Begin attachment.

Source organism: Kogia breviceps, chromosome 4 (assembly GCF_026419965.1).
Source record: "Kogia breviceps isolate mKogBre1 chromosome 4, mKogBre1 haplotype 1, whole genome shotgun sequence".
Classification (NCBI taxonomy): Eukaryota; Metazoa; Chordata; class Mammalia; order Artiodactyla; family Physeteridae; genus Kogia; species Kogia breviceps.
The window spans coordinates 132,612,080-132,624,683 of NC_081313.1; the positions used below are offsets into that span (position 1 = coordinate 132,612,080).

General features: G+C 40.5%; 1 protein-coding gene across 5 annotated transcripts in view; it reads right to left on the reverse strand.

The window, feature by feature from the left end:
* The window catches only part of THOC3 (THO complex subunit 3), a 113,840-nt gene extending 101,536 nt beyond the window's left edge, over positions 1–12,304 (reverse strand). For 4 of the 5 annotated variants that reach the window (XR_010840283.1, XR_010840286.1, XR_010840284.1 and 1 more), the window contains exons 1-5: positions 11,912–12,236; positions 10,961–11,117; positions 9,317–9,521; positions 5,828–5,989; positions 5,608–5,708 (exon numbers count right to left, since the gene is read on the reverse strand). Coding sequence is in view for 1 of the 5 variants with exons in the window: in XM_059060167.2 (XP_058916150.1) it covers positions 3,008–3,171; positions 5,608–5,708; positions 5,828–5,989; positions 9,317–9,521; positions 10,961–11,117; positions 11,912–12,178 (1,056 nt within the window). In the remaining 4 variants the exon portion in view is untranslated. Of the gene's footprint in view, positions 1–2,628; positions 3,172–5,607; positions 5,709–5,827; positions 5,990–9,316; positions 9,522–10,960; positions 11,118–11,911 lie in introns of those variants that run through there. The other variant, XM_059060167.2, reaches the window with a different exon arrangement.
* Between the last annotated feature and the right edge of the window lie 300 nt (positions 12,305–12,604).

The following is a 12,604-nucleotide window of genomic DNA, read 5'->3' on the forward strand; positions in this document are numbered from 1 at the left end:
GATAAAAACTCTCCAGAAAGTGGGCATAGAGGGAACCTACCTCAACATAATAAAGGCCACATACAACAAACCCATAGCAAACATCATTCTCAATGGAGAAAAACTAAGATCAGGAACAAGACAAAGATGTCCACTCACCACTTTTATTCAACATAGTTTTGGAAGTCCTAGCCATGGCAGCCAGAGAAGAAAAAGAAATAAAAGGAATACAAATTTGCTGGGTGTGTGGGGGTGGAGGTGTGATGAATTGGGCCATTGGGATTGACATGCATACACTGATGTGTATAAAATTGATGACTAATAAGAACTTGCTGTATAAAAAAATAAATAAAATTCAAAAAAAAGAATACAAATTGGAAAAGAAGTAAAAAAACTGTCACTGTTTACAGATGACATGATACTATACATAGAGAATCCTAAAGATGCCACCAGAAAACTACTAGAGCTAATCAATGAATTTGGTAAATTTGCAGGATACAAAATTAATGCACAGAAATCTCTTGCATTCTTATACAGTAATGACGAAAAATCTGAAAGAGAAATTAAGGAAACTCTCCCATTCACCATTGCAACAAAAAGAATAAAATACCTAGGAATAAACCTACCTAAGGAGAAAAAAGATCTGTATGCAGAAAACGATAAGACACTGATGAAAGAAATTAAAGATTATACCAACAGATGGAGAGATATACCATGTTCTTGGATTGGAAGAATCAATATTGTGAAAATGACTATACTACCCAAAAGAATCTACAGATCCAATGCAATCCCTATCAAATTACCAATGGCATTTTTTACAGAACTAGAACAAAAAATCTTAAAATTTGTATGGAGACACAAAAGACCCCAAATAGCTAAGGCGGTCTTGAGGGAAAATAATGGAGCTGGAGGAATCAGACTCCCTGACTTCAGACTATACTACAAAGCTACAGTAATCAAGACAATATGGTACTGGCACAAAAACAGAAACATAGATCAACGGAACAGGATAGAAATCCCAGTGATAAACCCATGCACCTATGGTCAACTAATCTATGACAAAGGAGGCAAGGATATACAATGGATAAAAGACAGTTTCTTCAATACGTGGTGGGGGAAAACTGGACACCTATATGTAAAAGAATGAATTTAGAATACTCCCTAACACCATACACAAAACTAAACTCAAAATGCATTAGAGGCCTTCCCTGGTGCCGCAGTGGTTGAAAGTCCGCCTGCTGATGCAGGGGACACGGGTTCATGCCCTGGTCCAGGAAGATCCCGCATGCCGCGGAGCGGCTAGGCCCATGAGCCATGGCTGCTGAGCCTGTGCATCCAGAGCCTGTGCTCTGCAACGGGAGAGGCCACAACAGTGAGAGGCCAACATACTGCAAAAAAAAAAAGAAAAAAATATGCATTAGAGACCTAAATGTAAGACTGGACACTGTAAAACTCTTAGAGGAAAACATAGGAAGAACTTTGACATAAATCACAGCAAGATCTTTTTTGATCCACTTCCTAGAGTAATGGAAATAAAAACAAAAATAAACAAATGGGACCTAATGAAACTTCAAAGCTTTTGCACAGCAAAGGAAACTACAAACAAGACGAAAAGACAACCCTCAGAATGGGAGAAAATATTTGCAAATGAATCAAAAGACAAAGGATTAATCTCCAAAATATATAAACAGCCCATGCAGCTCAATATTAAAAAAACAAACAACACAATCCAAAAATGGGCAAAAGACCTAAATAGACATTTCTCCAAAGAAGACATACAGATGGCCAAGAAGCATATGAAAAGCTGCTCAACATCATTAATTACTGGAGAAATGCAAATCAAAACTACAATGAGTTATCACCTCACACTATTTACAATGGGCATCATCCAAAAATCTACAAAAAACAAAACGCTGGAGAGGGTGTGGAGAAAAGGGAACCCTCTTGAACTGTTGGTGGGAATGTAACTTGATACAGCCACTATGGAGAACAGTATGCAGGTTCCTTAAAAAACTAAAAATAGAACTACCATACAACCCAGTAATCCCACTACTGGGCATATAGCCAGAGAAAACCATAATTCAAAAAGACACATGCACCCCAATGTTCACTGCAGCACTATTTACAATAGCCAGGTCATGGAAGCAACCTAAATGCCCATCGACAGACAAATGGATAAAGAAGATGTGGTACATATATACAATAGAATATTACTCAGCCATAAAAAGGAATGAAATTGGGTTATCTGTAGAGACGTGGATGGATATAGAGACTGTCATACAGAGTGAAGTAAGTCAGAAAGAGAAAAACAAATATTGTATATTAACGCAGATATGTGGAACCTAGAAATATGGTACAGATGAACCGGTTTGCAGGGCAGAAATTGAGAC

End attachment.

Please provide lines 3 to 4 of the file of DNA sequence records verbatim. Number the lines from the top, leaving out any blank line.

Classification (NCBI taxonomy): Eukaryota; Metazoa; Chordata; class Mammalia; order Artiodactyla; family Physeteridae; genus Kogia; species Kogia breviceps.
The window spans coordinates 132,612,080-132,624,683 of NC_081313.1; the positions used below are offsets into that span (position 1 = coordinate 132,612,080).